Humans cannot survive without oxygen, and the eyes cannot breathe without oxygen. However, because the cornea does not have blood vessels, it cannot obtain sufficient oxygen from the blood, and wearing contact lenses will hinder the eyes from obtaining oxygen from the atmosphere, so the wearer often causes discomfort due to corneal hypoxia. How can this be avoided?
Under normal circumstances, tears cover the cornea to form a thin tear film. Oxygen in the atmosphere will first dissolve in the tear film and then be absorbed by the cornea. When wearing contact lenses, the lens is attached to the outside of the tear film, which will affect the exchange of oxygen, and may also destroy the protective effect of the tear film. In the case of prolonged hypoxia, corneal cells may be damaged, and if you wear contact lenses to sleep, it will cause the cornea to "suffocate", and in severe cases, it will lead to lesions or blindness.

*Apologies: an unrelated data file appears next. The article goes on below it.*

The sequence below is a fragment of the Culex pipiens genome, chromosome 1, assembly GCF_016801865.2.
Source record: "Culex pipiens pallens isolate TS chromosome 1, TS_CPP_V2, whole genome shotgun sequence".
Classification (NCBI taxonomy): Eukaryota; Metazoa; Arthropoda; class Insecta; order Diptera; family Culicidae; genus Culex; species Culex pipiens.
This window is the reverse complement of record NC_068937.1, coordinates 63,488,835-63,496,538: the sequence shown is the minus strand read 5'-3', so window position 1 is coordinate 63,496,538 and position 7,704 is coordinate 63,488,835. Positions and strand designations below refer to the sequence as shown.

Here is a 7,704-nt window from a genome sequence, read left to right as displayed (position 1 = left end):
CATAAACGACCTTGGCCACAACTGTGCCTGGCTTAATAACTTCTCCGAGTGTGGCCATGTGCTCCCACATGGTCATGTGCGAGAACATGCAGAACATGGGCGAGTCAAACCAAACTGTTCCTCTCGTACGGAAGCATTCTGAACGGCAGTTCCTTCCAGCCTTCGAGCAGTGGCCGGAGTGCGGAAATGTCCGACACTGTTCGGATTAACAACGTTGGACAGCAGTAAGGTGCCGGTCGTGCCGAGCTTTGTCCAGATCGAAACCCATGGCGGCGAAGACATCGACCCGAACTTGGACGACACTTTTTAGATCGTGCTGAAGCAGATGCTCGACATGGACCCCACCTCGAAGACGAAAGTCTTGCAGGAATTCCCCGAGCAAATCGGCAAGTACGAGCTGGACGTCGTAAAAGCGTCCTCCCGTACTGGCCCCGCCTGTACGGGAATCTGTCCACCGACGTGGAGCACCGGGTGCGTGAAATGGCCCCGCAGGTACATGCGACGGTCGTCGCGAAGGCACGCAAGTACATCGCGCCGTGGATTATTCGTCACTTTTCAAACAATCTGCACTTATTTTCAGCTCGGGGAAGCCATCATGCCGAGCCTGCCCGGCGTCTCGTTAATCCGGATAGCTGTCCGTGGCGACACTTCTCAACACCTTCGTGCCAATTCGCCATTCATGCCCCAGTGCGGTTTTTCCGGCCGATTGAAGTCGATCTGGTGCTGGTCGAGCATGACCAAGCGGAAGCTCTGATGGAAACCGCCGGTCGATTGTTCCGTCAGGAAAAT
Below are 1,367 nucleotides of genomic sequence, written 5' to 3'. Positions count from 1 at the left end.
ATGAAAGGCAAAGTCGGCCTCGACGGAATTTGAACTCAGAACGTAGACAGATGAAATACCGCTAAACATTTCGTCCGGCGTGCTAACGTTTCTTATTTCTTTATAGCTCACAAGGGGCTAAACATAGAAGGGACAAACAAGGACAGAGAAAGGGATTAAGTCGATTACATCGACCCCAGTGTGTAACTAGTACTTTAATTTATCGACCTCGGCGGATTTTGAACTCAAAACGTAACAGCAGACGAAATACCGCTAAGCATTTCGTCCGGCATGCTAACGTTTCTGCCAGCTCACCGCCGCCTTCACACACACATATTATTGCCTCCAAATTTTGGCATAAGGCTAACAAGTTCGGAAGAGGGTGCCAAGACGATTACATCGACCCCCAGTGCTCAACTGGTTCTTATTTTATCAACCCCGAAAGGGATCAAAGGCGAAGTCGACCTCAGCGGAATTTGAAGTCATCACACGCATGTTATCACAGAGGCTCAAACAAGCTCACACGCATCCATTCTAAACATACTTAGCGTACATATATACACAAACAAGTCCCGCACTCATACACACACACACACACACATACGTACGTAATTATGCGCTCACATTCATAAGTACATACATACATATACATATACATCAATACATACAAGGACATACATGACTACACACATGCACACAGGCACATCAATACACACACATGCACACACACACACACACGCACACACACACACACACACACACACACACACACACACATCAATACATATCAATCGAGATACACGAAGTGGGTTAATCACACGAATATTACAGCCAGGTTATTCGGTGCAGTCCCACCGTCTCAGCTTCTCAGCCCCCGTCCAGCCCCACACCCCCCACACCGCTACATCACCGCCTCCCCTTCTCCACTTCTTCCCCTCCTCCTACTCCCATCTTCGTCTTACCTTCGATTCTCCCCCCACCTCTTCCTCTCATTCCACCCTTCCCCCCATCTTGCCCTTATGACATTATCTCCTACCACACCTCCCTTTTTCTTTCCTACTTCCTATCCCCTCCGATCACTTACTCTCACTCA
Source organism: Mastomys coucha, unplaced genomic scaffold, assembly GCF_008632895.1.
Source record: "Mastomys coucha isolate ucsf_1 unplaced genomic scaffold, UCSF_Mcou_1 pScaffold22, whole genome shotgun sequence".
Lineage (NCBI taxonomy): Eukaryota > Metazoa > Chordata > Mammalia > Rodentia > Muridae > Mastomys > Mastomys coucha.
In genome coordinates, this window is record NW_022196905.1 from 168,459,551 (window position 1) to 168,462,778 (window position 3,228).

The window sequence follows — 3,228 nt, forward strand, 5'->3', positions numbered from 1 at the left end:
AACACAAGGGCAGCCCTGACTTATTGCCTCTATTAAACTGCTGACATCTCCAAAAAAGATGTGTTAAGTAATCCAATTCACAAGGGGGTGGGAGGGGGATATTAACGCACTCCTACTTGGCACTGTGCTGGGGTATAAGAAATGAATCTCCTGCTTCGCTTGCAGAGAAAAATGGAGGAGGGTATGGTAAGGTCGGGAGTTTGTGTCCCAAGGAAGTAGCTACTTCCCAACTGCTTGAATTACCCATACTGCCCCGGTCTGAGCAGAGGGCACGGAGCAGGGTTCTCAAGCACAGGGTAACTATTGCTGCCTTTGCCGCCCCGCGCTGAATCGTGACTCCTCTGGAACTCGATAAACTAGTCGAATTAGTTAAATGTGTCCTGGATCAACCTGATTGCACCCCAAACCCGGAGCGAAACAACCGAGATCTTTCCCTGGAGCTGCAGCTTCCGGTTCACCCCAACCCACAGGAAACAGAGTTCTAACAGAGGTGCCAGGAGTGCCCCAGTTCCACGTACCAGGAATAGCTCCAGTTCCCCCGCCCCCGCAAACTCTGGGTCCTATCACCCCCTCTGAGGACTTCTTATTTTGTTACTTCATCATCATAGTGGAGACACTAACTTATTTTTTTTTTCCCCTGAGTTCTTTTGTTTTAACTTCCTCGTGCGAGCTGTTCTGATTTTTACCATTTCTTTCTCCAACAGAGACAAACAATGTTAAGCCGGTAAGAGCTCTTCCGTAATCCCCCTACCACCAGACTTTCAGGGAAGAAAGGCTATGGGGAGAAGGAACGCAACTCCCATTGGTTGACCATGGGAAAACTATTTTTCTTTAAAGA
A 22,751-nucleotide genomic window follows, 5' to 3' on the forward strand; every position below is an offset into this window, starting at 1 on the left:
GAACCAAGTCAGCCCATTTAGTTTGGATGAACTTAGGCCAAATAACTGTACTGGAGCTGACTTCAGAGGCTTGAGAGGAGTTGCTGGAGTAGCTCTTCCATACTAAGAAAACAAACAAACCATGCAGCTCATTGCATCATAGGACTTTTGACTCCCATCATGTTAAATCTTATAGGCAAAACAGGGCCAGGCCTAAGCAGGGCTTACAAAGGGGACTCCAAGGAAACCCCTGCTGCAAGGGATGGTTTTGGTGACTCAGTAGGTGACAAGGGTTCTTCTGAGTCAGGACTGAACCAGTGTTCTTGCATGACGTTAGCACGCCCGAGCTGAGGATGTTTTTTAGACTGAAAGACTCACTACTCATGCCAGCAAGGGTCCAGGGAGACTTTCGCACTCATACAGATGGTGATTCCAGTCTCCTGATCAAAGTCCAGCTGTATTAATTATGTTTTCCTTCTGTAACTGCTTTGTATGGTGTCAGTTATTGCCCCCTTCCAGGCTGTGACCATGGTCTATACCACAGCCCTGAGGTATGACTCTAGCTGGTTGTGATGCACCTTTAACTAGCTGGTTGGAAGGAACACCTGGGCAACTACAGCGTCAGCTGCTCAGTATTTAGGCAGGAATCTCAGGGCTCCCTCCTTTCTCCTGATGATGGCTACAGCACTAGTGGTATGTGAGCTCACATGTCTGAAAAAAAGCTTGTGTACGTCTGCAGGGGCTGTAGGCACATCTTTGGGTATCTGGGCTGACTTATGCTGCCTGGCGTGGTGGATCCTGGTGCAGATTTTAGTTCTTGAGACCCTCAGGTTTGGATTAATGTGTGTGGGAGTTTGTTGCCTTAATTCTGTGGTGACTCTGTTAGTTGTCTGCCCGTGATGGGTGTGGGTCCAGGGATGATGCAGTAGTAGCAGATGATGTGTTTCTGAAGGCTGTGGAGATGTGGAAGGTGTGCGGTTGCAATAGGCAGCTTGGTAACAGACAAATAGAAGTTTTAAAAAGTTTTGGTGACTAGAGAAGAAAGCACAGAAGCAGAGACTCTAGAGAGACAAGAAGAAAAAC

Compared with transparent films, the currently popular colored contact lenses are actually even worse in terms of oxygen permeability, because colored contact lenses often adopt a "sandwich" process in which the colored layer is sandwiched between two lenses. This not only increases the thickness of the lens, but also further affects the oxygen throughput.
So, what can we do to prevent corneal hypoxia? Although high water content means that the lens contains more water, if the lens is worn for a long time or the environment is dry, the lens will absorb tears to replenish water, so if the eyes are already dry, you can choose a contact lens with a lower water content. If you are in an indoor environment for a long time, your eyes will lose water quickly, and you will be prone to dryness and fatigue when wearing contact lenses. Care should be taken to use your eyes properly and drop a few drops of artificial tears or eye moisturizers when necessary to relieve them.